Blow For EVs As EU Tightens Battery Rules

Tue 1st Dec 2020

Electric car batteries are going to face additional scrutiny from early next year after the European Union announced a range of standards with the aim of making batteries more eco-friendly.

The new rules from the EU will require manufacturers to sustainably source the chemicals and elements which make up the components of each battery and that the use of hazardous chemicals be reduced.

Many countries within the European Union have committed to a date of 2050 to be climate-neutral, a move which will speed up the conversion to electric vehicles, but will also increase the demand for batteries. The EU’s environment commissioner Virginijus Sinkevicius has noted that Europe will be the second largest market for EV batteries, behind Asia, over the next five years.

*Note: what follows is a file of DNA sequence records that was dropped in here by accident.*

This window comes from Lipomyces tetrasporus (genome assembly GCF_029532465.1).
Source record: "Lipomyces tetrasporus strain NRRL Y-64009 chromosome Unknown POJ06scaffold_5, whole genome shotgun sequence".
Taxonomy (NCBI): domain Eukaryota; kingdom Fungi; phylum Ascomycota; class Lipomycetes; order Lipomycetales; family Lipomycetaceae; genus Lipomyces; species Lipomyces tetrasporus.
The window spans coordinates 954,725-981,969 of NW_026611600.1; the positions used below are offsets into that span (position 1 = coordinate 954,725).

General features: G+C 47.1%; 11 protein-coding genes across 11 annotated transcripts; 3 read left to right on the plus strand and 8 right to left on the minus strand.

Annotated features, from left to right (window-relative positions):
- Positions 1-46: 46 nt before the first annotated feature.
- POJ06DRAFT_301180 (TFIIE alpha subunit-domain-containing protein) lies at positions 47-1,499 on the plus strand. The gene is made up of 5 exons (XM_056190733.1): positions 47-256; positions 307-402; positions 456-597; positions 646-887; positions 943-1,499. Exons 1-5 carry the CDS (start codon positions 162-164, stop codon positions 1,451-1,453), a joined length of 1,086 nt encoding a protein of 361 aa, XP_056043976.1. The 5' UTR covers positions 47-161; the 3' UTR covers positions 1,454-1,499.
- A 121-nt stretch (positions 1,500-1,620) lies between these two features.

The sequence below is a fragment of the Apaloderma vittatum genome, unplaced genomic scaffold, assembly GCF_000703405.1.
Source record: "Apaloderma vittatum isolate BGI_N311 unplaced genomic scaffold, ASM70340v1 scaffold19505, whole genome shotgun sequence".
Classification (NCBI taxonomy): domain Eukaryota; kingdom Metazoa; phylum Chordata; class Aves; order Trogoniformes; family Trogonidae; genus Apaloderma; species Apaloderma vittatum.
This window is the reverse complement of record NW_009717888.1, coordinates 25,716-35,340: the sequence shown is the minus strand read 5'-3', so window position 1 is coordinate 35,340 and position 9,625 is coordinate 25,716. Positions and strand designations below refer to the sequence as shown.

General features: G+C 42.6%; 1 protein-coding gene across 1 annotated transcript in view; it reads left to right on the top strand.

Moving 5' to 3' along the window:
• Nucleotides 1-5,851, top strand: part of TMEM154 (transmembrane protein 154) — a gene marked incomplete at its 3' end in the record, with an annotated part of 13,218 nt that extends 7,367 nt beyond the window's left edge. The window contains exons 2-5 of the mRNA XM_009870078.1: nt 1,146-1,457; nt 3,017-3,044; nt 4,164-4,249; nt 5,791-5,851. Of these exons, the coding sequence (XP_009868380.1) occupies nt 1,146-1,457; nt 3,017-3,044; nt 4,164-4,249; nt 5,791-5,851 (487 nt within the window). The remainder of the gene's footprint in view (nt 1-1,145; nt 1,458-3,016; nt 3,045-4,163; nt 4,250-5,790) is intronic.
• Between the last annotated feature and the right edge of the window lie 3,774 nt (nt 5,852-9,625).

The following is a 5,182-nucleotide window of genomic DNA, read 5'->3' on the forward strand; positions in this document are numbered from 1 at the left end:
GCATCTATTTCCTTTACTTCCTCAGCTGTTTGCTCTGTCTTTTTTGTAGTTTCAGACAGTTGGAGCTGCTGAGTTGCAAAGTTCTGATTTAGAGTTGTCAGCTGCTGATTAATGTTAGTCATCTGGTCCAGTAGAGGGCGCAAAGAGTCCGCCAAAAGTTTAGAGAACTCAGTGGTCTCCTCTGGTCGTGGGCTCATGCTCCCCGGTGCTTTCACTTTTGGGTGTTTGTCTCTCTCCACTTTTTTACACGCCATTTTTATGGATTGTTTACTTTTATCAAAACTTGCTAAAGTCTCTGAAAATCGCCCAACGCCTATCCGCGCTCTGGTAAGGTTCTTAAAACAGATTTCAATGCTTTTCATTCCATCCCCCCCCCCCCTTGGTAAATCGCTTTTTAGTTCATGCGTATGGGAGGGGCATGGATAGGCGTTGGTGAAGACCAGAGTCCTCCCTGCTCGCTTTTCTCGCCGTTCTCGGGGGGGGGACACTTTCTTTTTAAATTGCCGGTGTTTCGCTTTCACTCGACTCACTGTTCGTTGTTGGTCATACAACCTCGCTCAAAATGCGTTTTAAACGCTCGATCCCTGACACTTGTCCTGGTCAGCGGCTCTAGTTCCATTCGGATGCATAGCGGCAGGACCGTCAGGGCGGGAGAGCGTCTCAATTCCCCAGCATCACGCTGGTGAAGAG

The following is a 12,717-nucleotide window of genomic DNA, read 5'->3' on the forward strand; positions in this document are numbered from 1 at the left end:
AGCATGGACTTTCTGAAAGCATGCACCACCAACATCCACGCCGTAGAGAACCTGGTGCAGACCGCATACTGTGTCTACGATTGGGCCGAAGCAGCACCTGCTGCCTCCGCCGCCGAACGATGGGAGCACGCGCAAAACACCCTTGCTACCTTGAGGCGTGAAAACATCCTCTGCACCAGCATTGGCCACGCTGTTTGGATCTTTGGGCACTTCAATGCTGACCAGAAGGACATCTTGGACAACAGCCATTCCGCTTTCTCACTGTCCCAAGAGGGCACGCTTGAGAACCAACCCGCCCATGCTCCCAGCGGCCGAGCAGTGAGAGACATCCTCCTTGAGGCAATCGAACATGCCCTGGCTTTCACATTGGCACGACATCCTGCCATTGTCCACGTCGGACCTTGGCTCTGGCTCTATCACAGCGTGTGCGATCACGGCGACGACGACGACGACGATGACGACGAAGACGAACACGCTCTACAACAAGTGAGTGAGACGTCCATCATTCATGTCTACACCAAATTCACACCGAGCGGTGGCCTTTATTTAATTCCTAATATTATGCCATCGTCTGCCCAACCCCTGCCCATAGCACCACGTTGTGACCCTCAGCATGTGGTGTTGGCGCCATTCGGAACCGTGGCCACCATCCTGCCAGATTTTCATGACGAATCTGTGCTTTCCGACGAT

“In our assessment, the EU will become the second-biggest global market for batteries,” Sinkevicius said.

“The number of batteries placed on the EU market and their importance will only grow in the coming years. Their sustainability should not lag behind.”

The use of cobalt and nickel in batteries has caused a headache for green campaigners for years, with the Democratic of Congo, which supplies 60% of the world’s cobalt said to use child labour practices. 

The world’s biggest supplier of nickel, Nornickel, was criticised by President Putin last summer after dumping 20,000 tons of diesel into a Siberian river.

“The new framework should apply to all types of batteries and all kinds of battery chemistry, whether sold apart or contained in products,” Sinkevicius said. “It will ensure that various battery types are subject to similar but differentiated obligations.”